Rapper Rick Ross performs at BET's Rip The Runway 2013:Show at Hammerstein Ballroom on February 27, 2013 in New York City. (Photo by Theo Wargo/Getty Images for BET's Rip The Runway)

Rick Ross has recently been under fire for “You Ain’t Even Know It” lyrics that many believe reference date rape.

Now, despite an apology issued by the rapper via Twitter on Thursday, one activist organization believes the rapper’s words do not make full amends, and is urging he endure more serious repercussions.

Following the release of his tweet, the women’s rights group UltraViolet rallied outside the Reebok flagship store in New York City to demand the sneaker company drop Ross as spokesperson.

“It’s time for Reebok to stop using their brand as a platform to dictate to women what counts as rape. Contrary to Ross’ claims, there was no misinterpretation here: Slipping a woman a drug and ‘enjoying that’ is rape, plain and simple,” says a statement on the company’s website by co-founder Nita Chaudhary. “It’s time for them to answer the 72,000 former customers who want them to stop promoting violence against women and fire Rick Ross.”

Guilt by association

The organization has released a petition and collected more than 70,000 signatures from supporters who believe Ross should be dropped from Reebok.

“It’s unacceptable that Reebok, one of the oldest brands in athletics, would stand behind someone who so openly condones rape. Companies like Reebok have a responsibility to the public,” says another statement issued on a press release by Sonia Ossorio, President of NOW NYC – an organization supportive of UltraViolet’s mission.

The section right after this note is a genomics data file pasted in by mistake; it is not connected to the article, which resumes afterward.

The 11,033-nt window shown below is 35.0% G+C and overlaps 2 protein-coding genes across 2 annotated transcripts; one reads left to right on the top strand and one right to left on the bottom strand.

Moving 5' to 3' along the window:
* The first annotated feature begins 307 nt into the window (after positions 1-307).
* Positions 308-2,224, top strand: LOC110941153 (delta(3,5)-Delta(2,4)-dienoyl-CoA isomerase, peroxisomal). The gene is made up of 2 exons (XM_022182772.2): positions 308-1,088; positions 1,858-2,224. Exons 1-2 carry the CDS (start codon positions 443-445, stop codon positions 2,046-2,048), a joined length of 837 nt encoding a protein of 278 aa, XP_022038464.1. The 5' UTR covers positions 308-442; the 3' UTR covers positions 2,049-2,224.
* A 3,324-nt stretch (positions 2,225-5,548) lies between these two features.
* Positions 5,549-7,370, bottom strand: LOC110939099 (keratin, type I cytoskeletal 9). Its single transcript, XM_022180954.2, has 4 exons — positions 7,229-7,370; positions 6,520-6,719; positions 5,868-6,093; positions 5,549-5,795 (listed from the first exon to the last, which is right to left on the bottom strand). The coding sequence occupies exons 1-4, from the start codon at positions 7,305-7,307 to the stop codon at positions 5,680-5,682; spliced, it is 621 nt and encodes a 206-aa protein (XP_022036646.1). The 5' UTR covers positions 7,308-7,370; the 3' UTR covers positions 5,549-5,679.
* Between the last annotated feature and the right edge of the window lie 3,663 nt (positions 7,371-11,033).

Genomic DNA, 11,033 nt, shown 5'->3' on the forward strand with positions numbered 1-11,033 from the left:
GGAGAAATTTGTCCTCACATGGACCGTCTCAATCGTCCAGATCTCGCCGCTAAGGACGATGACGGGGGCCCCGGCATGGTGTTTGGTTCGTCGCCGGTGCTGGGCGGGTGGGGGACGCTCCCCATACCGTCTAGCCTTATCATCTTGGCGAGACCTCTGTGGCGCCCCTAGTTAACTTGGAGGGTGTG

“Propping up someone who rants about rape and paying that person millions of dollars is about as irresponsible as it gets. The Reebok board of directors should take immediate action,” she added.

Apologies fall flat

The rapper himself tweeted: “I dont condone rape. Apologies for the #lyric interpreted as rape. #BOSS.”

This was followed by another tweet specifically targeted to Reebok and UltraViolet, which read: “Apologies to my many business partners, who would never promote violence against women.”

The controversial lyric has Ross alluding to taking advantage to a woman who’s been drugged: “Put molly all in her champagne, she ain’t even know it. I took her home and I enjoyed that, she ain’t even know it.”

The rapper also recently appeared at a New Orleans radio station where he addressed the lyrics and claimed it all to be a “misunderstanding,” which then prompted rapper Talib Kweli to speak out on the matter, claiming that Ross’ apology was “unacceptable.”

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